Jacques Cousteau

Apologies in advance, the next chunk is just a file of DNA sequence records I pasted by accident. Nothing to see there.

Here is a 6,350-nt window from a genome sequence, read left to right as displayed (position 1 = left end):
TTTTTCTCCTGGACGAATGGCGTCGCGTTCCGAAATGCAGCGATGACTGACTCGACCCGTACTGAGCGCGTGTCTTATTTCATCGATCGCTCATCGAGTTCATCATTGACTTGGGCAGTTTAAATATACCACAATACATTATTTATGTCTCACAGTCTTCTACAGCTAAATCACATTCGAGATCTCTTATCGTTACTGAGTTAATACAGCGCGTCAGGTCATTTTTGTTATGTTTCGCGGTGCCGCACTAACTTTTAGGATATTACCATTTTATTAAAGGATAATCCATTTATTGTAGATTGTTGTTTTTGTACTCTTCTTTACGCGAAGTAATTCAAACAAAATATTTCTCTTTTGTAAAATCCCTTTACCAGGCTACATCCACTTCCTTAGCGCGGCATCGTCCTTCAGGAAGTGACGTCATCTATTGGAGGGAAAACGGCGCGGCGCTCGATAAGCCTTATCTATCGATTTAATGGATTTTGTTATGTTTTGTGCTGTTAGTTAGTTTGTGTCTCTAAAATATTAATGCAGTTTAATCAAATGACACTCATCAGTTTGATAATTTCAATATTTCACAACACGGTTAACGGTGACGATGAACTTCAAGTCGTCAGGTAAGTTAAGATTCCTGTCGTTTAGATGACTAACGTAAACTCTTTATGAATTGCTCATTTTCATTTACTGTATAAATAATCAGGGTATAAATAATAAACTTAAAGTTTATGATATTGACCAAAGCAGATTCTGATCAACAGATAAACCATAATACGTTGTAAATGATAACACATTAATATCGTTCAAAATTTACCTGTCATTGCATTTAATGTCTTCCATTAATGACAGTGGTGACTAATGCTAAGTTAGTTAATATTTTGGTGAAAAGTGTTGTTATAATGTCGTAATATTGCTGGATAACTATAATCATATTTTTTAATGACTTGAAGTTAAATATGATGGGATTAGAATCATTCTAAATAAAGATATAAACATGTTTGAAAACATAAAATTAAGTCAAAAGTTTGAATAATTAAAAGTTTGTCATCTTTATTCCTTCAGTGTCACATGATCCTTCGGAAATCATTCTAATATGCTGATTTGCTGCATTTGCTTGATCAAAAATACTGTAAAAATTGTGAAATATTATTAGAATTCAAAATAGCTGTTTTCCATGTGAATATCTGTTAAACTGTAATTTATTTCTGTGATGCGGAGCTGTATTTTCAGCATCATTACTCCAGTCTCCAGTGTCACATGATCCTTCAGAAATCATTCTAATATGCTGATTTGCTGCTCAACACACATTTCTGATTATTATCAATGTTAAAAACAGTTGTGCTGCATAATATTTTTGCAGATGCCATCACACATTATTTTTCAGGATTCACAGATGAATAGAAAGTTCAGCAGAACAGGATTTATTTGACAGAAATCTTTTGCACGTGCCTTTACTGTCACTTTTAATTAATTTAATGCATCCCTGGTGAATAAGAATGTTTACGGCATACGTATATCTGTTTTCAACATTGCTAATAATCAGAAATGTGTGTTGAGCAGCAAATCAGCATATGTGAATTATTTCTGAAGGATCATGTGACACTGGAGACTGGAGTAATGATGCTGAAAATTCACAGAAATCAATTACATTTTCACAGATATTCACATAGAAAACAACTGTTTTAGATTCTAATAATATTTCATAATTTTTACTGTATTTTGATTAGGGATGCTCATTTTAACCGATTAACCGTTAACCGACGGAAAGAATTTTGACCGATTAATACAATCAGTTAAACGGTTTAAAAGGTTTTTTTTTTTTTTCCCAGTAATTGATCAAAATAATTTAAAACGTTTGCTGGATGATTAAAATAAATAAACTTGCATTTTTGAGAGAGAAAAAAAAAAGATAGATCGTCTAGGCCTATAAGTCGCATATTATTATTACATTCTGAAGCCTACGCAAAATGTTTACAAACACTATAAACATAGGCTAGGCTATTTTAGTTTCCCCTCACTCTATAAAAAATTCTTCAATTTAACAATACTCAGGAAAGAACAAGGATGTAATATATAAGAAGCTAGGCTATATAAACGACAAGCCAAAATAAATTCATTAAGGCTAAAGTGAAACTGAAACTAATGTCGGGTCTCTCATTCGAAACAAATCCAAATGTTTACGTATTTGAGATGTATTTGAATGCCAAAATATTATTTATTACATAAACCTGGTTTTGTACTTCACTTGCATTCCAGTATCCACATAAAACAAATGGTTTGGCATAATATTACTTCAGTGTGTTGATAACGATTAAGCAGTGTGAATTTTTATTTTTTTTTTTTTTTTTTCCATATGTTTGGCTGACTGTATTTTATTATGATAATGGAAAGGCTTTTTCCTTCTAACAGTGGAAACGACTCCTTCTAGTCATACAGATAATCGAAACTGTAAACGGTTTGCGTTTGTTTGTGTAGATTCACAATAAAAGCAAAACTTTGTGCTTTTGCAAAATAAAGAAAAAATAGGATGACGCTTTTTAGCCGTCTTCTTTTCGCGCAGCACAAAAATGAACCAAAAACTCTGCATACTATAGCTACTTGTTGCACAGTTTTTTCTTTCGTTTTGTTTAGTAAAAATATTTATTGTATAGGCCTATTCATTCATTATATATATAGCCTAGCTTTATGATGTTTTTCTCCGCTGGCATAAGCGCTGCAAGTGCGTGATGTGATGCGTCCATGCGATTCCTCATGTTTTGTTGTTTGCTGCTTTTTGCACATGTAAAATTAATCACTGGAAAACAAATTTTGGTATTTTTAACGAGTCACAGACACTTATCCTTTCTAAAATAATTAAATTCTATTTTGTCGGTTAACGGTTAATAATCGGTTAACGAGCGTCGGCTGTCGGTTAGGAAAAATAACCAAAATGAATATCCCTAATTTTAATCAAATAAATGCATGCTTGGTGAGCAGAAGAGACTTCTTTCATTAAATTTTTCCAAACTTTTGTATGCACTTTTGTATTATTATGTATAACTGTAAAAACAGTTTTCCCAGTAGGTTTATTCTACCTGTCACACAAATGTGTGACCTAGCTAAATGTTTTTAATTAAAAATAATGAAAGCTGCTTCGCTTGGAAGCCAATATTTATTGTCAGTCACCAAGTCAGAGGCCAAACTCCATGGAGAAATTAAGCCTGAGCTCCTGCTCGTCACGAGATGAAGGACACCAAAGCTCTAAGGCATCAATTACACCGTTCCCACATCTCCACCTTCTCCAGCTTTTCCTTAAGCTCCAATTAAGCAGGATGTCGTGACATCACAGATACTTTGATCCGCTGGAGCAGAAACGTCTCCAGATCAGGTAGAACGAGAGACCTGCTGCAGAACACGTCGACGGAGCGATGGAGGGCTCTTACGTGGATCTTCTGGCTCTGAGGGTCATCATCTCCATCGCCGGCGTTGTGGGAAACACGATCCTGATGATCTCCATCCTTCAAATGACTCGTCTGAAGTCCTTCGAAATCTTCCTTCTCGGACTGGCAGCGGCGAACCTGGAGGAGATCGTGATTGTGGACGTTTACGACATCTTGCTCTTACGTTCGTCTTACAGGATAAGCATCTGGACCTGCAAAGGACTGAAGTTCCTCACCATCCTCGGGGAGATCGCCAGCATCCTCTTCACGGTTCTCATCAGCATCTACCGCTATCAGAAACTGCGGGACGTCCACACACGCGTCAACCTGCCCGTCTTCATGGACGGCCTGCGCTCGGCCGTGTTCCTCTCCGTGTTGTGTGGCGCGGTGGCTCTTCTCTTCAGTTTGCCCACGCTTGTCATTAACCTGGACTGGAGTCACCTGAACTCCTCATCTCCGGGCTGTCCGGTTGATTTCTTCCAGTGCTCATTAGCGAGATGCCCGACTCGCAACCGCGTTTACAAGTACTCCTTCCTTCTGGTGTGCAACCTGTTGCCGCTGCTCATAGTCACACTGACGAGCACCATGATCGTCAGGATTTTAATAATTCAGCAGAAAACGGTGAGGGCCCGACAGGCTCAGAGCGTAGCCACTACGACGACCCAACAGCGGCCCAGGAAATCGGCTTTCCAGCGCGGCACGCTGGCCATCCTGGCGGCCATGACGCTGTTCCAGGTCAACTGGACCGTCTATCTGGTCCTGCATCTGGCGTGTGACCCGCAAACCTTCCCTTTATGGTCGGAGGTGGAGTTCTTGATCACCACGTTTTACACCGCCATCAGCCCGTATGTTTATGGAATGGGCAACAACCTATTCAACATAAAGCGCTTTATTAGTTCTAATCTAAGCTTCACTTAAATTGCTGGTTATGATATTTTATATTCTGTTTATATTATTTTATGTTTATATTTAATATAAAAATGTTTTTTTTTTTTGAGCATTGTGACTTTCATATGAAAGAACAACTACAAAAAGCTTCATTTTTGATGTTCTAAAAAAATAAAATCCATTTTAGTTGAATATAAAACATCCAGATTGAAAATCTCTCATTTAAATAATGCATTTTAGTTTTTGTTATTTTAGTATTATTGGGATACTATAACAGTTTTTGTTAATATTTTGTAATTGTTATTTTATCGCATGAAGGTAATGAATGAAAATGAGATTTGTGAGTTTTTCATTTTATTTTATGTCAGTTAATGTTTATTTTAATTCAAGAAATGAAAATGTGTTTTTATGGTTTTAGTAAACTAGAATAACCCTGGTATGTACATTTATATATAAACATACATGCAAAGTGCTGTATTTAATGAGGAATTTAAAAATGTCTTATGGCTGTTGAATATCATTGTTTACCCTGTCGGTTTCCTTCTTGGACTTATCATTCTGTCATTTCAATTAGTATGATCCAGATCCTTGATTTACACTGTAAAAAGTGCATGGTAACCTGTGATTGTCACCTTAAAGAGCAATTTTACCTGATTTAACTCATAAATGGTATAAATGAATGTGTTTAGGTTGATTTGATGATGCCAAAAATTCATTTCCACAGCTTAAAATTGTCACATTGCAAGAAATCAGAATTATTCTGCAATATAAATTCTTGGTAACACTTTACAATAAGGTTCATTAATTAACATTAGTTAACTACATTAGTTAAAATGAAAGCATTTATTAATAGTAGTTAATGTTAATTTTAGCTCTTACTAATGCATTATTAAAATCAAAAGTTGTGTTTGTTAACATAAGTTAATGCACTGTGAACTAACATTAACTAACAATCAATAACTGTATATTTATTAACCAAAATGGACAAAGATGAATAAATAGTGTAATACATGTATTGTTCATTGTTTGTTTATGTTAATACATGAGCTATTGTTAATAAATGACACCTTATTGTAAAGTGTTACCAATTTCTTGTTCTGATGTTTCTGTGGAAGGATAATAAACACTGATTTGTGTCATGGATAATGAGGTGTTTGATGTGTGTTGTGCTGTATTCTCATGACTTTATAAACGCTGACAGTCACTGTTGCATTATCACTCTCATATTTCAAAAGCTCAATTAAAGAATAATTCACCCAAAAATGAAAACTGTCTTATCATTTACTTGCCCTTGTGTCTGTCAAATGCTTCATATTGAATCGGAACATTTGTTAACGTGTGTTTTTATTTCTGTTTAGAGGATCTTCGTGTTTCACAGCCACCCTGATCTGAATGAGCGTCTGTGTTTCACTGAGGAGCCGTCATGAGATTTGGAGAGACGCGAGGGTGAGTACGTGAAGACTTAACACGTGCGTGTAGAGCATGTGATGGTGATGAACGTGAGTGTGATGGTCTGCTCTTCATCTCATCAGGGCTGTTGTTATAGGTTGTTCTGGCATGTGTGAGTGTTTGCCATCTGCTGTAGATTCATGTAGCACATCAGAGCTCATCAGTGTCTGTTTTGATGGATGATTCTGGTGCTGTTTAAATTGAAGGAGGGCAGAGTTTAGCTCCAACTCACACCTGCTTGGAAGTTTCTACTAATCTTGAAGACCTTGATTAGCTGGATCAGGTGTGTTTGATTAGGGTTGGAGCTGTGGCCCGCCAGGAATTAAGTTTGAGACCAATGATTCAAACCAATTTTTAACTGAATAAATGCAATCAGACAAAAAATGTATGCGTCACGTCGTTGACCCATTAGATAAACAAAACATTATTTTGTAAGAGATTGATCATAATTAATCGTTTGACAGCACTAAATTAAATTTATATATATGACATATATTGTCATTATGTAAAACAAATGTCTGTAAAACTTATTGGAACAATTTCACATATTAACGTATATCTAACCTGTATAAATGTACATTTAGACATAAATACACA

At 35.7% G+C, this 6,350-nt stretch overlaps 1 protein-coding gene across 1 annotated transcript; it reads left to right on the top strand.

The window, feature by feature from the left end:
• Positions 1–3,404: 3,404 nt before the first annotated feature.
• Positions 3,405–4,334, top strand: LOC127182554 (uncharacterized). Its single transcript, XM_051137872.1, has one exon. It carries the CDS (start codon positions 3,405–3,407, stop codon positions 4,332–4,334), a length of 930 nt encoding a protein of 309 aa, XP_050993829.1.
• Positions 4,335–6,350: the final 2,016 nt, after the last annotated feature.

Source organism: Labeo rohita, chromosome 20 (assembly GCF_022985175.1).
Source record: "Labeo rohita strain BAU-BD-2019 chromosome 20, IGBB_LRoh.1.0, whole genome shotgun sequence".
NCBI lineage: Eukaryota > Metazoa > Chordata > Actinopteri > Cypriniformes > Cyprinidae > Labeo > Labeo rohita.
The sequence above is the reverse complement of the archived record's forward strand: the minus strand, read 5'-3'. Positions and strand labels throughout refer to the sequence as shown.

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Jacques Cousteau Jacques-Yves Cousteau was born in St. Andre de Cubazac, France in 1910. The son of a lawyer, Jacques was warned by doctors to avoid strenuous activities due to chronic enteritis and anenemia. This did not affect his sense for adventure. At age 11, he built a foot working model of a two hundred ton marine crane. At age 13, he made a battery powered automobile. In 1930, at the age of twenty, Jacques entered the French Naval Academy. Form 1933 to 1935 he served in the Far East aboard the cruiser Primaguet and ashore in Shanghai. He trained as a Navy flier until a serious automobile accident ended his aviation career. For his war efforts he was awarded two medals. One for honor and the other, A Purple Heart. Afterwards, he took part in mapmaking study along the Indochina Coast. In 1936, near Toulon, he tried underwater goggles for the first time, and his future course was set. In 1943, he and Emile Gagnan developed the first regulated compressed-air breathing device for sustained, unencumbered diving. After World War II, he created and organized, in conjunction with Commander Philippe Tailliez and Frédéric Dumas, an underwater research unit to carry out technical experiments and laboratory studies in diving. In 1950 he founded "Campagne Oceanographique Francaise". Also, in the same year, Captain Cousteau acquired Calypso, a retired minesweeper of American construction. Over the next year, she was transformed into an oceanographic vessel, and the adventures of the now-famous ship began. In the four decades since, she has sailed literally around the world and has explored many of the planet's major rivers. In collaboration with engineer Jean Mollard, Cousteau designed the Diving Saucer in 1959, a round, highly maneuverable, two-person submersible capable of diving to a depth of 350 meters. In 1965, twin one-man submersibles, the Sea Fleas, were launched by Cousteau. He also directed three experiments in saturation-diving techniques: Conshelf I off Marseille (1962), Conshelf II in the Red Sea (1963), and finally Conshelf III (1965), near Nice, in which six men breathing a helium- oxygen mixture lived and worked at 100 meters for three weeks. This was the first of its kind. Not only is Captain Cousteau a oceanographer, he is also a author and documentarian. Jacques Cousteau has produced more than seventy films for television, films which have won numerous Emmys and other awards. He has also produced three full-length theatrical feature films, The Silent World, World Without Sun, and Voyage to the Edge of the World. Cousteau has written, in collaboration with various co-authors, more than fifty books,

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